Joeybagadonuts wrote:I guess you're right. A better example would have been D. Williams and D Foster, C Dillon and L Marouney (or however the hell you spell it) you know what I mean, though. I just hate getting stuck with the back in the 4th or 5th that eats up another pick. Amahn Green is another. Do I take Gado, Davenport? It just gets, super, super, messy.
Why not try to get Ahman Green, Fred Taylor, and Curtis Martin? If you already got two stud WRs in rounds 2/3, you should be able to load up on middle RBs. At least one of those guys should stay pretty healthy, and if one starts out hot, you can trade him for value elsewhere.
onnestabe wrote: Why not try to get Ahman Green, Fred Taylor, and Curtis Martin? If you already got two stud WRs in rounds 2/3, you should be able to load up on middle RBs. At least one of those guys should stay pretty healthy, and if one starts out hot, you can trade him for value elsewhere.
I agree. Rather than handcuffing lesser starting backs with expensive backups, I'd rather have stable of 4 or 5 non-premiere starters and play the odd that one of them will pan out.
In a lot of drafts I have seen, guys like Droughns, Foster, Taylor, etc. have been available in the 4th/5th round.
in the second and 3rd rounds, it seem to be more like westy, JJ, KJ, Dillon, C Taylor, etc smattered in with WRs. I'll usually let those types of RBs slip and look for value in the later rounds if I have a stud #1 RB like LJ, LT or SA. I still see Dayne going in the later rounds, and in one of my Yahoo leagues, he went undrafted!
It's time to put down the crack-pipe and step away from the keyboard.
GatesIsABeast wrote:I think RB/WR/WR is a pretty sweet strategy this year if you have one of those top 3 picks. Pairing SA, LT, or LJ with a couple of receivers like Harrison/Moss or Fitz/Holt just seems downright ridiculous. This is, of course, if you don't buy in to the second tier of RBs this year: Dom Davis, Julius Jones, Westbrook, etc.
Exactly. Even though there are plenty of RB's to take, those first three are leaps and bounds above everyone else. Because of that, it's much easier to think about addressing needs at other positions before you worry about another RB.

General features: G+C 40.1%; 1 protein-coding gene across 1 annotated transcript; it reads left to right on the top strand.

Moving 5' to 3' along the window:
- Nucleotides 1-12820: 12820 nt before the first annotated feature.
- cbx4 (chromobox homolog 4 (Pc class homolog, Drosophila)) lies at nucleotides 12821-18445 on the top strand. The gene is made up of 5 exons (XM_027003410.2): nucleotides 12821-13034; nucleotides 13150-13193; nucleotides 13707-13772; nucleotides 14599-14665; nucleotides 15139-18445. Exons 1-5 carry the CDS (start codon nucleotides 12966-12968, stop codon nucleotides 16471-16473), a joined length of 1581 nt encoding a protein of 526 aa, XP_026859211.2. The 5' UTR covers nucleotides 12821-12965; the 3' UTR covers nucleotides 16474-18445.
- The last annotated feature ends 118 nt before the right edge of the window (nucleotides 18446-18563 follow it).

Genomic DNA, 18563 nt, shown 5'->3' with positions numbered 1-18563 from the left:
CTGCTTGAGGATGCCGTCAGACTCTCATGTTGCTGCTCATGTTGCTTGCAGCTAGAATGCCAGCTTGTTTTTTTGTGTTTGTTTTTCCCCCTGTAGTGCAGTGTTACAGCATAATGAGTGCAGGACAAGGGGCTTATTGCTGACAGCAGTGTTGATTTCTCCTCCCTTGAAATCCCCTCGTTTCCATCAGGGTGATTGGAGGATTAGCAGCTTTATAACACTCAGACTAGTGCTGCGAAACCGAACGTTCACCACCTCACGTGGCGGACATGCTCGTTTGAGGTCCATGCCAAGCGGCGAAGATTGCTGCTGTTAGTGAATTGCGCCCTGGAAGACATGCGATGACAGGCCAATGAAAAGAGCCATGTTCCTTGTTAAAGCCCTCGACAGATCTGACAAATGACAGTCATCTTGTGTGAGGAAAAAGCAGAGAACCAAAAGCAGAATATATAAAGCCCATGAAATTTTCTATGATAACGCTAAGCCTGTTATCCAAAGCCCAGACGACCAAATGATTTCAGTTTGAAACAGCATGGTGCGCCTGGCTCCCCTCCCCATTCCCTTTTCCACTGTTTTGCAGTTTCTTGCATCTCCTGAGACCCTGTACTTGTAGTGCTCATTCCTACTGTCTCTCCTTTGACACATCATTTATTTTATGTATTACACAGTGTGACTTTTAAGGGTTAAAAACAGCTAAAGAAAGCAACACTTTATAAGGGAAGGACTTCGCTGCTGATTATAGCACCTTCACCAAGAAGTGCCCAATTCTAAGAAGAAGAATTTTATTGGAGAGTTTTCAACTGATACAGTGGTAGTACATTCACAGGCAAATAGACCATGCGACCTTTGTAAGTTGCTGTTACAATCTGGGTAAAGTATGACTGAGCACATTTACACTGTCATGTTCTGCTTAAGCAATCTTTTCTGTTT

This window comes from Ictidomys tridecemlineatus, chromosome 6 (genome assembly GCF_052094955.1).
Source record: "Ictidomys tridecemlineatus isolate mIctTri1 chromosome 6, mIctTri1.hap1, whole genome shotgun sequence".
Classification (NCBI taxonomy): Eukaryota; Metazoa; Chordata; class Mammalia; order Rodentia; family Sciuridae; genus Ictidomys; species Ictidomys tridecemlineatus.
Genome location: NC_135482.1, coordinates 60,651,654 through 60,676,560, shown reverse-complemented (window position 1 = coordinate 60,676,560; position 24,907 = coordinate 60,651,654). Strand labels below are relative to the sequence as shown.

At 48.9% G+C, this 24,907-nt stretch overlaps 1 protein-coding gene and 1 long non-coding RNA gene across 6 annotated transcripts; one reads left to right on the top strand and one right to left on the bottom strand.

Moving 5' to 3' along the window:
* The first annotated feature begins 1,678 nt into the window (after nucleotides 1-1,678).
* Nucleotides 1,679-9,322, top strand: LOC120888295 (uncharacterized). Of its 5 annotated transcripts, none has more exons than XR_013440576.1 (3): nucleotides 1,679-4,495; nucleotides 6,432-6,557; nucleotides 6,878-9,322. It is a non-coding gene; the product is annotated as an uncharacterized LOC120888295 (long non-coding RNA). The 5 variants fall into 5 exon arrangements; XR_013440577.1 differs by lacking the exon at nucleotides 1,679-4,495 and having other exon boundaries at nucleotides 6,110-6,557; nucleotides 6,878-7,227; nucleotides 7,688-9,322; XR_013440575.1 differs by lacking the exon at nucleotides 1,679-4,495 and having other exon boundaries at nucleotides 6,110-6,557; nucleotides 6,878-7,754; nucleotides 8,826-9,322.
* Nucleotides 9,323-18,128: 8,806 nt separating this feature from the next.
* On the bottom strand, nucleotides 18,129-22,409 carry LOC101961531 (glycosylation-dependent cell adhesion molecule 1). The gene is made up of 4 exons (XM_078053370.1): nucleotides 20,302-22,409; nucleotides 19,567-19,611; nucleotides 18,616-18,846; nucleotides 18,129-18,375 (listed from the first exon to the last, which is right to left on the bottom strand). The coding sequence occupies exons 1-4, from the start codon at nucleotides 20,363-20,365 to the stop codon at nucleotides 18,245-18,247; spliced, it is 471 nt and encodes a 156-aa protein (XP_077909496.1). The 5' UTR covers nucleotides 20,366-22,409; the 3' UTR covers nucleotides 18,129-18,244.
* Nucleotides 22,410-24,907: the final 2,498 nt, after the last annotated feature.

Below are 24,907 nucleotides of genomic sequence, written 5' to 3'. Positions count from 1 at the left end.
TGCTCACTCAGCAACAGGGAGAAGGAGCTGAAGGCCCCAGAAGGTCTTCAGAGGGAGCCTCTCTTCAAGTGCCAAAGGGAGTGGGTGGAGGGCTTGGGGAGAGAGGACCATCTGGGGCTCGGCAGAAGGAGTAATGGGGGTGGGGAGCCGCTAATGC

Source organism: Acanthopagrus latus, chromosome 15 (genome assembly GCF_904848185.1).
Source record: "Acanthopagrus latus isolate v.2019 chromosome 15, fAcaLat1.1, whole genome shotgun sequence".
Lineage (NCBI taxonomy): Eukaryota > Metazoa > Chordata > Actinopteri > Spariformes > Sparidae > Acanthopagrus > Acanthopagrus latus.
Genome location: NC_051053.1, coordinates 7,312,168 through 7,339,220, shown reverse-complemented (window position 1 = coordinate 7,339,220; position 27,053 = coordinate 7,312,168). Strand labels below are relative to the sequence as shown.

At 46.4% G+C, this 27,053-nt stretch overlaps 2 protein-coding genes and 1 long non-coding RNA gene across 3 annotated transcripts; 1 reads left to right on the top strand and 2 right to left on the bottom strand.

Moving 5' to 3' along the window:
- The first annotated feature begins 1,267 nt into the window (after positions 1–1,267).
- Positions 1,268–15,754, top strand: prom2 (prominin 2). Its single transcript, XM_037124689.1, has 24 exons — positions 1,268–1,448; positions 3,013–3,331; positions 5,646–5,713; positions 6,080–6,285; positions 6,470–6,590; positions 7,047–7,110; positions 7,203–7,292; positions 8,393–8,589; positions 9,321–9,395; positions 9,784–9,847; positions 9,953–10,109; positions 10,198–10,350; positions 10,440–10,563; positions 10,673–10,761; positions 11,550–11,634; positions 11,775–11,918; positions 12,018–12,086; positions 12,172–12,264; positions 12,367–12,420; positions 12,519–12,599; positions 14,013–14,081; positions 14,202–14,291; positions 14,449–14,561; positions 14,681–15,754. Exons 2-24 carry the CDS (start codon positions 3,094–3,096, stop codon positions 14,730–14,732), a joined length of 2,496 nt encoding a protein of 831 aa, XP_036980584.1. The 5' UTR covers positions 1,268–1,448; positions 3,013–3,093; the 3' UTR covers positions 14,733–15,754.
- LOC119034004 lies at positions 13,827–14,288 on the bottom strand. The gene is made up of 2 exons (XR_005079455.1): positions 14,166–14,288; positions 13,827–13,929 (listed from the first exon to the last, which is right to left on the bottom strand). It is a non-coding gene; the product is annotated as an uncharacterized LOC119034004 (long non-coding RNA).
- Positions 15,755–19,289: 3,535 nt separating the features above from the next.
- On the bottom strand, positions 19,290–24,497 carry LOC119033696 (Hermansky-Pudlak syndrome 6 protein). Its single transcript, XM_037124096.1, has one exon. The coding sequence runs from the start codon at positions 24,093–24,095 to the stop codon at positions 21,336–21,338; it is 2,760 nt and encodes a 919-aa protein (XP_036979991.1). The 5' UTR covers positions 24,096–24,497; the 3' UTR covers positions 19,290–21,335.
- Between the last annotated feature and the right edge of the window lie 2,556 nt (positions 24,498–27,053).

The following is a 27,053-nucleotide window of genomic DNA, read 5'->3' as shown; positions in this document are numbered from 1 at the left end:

Personally, my thought for this year is that you as a drafter cannot allow the top 6-8 WR's to stay around by the time the top three drafters get their second pick. There are so few WR's that are "sure things," and if the first drafters can pair their uber-stud RB with an extremely consistent WR, they are going to be tough to beat...especially if they find a second RB or WR that busts out later in the draft.
Don't underestimate the value of a top WR - how many teams do you see win your fantasy championship that don't have one of the top 5 WR's?
The One, the Only, the Incomparable Mercer Boy. My My YouTube.
I completely agree with this strategy, within reason and within the drafting patterns of your league.
Case in point: One of my leagues is running back crazy. Last year I had the #1 overall pick. I took LT2. Then with my next picks: CJ, TO, Steve Smith, Warrick Dunn, DeShaun Foster. I was the best team in the league by a long shot. And while LT2 was a great part of that success, its was the CONSISTANCY of the WRs that made the team.
The key for drafting WRs in the early rounds is to pick the proven point scoreres, not the WR who had his first and only great year the previous season.
That article did make a lot of sense... The difference between, say, Brian Westbrook in the 2nd and someone like Dunn/Lewis/Dillon etc. is much less than the difference between a guy like Fitz and a Donald Driver type.
Stelly wrote:Does anyone have any experience with the RB/WR/WR strategy drafting from the end of the draft, in the 7-9 picks?
This is a good question. In a 10 team league, those late picks position a player differently -- he or she should have a shot at two second/third tier RBs, whereas the first five picks have the RB pickin's somewhat slimmer.
I'd love to read posts on this topic from those more enlightened than me.